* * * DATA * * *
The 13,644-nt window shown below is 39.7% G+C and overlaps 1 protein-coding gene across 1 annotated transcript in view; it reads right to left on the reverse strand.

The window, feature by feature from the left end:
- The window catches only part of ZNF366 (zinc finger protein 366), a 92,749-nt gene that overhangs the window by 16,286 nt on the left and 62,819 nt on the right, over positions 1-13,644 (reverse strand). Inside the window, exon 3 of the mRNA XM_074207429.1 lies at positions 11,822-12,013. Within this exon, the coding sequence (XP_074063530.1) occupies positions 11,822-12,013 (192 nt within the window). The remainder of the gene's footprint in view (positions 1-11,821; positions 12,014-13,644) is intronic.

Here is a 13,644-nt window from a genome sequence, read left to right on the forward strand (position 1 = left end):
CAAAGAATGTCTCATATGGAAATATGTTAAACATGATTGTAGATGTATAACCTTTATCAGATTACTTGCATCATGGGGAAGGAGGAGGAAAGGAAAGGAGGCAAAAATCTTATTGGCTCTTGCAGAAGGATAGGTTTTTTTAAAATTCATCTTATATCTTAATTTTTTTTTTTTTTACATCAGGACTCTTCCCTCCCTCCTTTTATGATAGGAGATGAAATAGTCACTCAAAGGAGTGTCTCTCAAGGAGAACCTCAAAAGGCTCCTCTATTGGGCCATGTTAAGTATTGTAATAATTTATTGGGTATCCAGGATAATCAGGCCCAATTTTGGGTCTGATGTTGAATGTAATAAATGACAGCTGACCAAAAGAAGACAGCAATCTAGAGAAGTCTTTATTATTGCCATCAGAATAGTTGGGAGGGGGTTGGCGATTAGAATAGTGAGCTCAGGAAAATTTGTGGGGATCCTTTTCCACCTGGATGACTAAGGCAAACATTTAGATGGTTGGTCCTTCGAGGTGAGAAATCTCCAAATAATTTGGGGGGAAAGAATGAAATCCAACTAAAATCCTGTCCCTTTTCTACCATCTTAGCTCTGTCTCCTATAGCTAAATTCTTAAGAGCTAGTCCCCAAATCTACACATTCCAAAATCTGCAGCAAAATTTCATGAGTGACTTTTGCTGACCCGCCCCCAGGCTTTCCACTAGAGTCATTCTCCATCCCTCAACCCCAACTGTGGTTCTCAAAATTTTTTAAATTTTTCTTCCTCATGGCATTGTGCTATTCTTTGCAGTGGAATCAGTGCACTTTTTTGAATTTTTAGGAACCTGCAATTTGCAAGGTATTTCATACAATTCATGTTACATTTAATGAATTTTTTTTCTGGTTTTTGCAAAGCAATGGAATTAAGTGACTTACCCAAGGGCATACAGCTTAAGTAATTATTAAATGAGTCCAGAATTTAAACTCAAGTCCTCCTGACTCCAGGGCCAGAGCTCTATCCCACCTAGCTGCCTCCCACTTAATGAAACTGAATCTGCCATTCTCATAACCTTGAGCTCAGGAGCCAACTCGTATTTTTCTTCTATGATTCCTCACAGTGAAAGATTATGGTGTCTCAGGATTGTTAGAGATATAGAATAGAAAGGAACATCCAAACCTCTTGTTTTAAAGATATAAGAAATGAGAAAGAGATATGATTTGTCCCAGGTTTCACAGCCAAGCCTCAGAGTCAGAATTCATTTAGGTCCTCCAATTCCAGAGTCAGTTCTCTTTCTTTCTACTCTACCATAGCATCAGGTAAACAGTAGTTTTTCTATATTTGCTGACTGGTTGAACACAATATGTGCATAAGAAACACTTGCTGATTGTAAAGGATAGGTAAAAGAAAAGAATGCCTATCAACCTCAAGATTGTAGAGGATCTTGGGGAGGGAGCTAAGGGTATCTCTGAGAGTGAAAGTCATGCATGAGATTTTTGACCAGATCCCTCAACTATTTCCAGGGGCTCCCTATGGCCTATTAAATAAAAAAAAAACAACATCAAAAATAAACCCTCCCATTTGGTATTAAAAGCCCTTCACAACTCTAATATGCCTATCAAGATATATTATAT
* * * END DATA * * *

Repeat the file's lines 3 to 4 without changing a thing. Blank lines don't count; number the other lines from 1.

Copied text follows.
- The window catches only part of ZNF366 (zinc finger protein 366), a 92,749-nt gene that overhangs the window by 16,286 nt on the left and 62,819 nt on the right, over positions 1-13,644 (reverse strand). Inside the window, exon 3 of the mRNA XM_074207429.1 lies at positions 11,822-12,013. Within this exon, the coding sequence (XP_074063530.1) occupies positions 11,822-12,013 (192 nt within the window). The remainder of the gene's footprint in view (positions 1-11,821; positions 12,014-13,644) is intronic.

Here is a 13,644-nt window from a genome sequence, read left to right on the forward strand (position 1 = left end):